6 breathtaking scenes from the state funeral of the Duke of Wellington, London 1852

Above: Fleet Street – The Civic Authorities in the procession

On 18 November 1852, The Duke of Wellington, was laid to rest in St Paul’s Cathedral. He died on 14 September, aged 83. Over a million lined the route of Wellington’s funeral cortege which ran through the City to St Paul’s.

The preparation of St Paul’s took six weeks. Scaffold-borne tiered seating increased its capacity to over 13,000 as the cathedral was festooned in black crepe. The service was delayed by an hour owing to the slow progress of the vast cortege through the streets of London. Eventually, the Duke’s coffin was lowered into the crypt of the cathedral where it remains to this day in a Cornish porphyry sarcophagus.

This image shows the incredible detail in the Illustrated London News illustrations.

The New Law Courts 1882 (The Royal Courts of Justice) and 2015

The Royal Courts of Justice, commonly called the Law Courts, is a court building in London which houses both the High Court and Court of Appeal of England and Wales. Designed by George Edmund Street, who died before it was completed, it is a large grey stone edifice in the Victorian Gothic style built in the 1870s and opened by Queen Victoria in 1882. It is one of the largest courts in Europe. It is located on the Strand within the City of Westminster, near the border with the City of London (Temple Bar). It is surrounded by the four Inns of Court, King’s College London and the London School of Economics.

Scanned from ‘Old and New London – Its History, its people and its places’, published by Cassell, Petter, Galpin & Co.

18th Century London Watchman

The streets in London were dark and had the shortage and poor quality of artificial light. It had been recognized for centuries that the coming of darkness to the unlit streets of a town brought a heightened threat of danger, and that the night provided cover to the disorderly and immoral, and to those bent on robbery or burglary or who in other ways threatened physical harm to people in the streets and in their houses.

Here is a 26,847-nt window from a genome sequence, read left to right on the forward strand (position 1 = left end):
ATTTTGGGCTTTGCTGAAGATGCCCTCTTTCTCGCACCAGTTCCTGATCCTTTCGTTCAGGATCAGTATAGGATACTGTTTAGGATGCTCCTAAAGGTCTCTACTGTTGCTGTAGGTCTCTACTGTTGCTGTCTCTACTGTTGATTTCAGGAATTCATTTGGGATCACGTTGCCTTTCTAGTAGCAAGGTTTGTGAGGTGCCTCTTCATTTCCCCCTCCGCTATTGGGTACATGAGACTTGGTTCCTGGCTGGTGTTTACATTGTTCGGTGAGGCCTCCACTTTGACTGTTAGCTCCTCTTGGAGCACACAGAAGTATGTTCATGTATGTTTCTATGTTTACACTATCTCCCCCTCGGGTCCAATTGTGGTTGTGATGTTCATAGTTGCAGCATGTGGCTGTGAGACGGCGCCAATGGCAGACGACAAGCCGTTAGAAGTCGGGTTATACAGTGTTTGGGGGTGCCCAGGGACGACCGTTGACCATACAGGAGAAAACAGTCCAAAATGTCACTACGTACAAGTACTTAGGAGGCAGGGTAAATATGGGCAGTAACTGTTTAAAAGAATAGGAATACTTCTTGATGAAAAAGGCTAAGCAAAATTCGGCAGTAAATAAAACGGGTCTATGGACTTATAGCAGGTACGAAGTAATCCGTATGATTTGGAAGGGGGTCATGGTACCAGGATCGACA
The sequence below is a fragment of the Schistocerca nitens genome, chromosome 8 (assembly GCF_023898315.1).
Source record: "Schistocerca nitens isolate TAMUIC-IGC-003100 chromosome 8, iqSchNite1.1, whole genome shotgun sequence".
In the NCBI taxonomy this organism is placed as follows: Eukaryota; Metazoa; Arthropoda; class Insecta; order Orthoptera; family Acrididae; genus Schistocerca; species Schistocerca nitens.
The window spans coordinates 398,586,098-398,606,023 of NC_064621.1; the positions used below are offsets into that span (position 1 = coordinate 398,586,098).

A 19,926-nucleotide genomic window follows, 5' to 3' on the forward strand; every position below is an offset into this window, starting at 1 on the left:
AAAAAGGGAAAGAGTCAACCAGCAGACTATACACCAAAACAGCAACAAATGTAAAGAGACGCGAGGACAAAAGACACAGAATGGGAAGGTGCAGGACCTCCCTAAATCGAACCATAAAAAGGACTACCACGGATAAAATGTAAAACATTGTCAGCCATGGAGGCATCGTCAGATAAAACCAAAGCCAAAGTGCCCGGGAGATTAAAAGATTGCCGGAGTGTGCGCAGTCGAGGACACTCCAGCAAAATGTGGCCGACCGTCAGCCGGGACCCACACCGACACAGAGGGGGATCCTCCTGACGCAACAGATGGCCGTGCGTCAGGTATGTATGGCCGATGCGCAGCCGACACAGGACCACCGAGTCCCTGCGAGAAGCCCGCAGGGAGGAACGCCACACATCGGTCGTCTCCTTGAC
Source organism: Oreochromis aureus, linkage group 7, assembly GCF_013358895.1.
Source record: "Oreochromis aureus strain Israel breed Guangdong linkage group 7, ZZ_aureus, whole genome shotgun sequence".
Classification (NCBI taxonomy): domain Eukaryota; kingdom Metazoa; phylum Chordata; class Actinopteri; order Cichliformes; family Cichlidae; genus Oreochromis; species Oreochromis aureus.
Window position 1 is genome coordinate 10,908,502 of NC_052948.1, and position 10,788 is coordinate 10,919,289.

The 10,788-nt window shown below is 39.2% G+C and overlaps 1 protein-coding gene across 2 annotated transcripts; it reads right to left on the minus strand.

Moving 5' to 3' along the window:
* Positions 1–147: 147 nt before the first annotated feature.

The anxieties that darkness gave rise to had been met by the formation of a night watch in the 13th century, and by the rules about who could use the streets after dark. These rules had for long been underpinned in London and other towns by the curfew, the time (announced by the ringing of a bell) at which the gates closed and the streets were cleared. Only people with good reason to be abroad could then travel through the City. Anyone outside at night without reason or permission was suspicious and potentially criminal.

Allowances were usually made for people who had some social status on their side. Lord Fielding clearly expected to pass through London’s streets untroubled at 1 am one night in 1641, and he quickly became piqued when his coach was stopped by the watch, shouting huffily that it was a ‘disgrace’ to stop someone of such high standing as he, and telling the constable in charge of the watch that he would box him on the ears if he did not let his coach carry on back to his house. ‘It is impossible’ to ‘distinguish a lord from another man by the outside of a coach’, the constable said later in his defence, ‘especially at unreasonable times’.

Illustration of Sadler’s Wells Theatre

The image shown here depicts the theatre in the early 19th century, at a time when the theatrical business was booming. In the 1780s German tourist Sophie Van La Roche described a visit to Sadler’s Wells in colourful detail. Over an astonishing three-hour performance she witnessed nine different acts , including ballet, comedy, a pantomime, rope-walking and even a strong man, while the audience around her partook of drinks, pasties and sandwiches while noisily enjoying the performance.

1865 – A Thaw in the Streets of London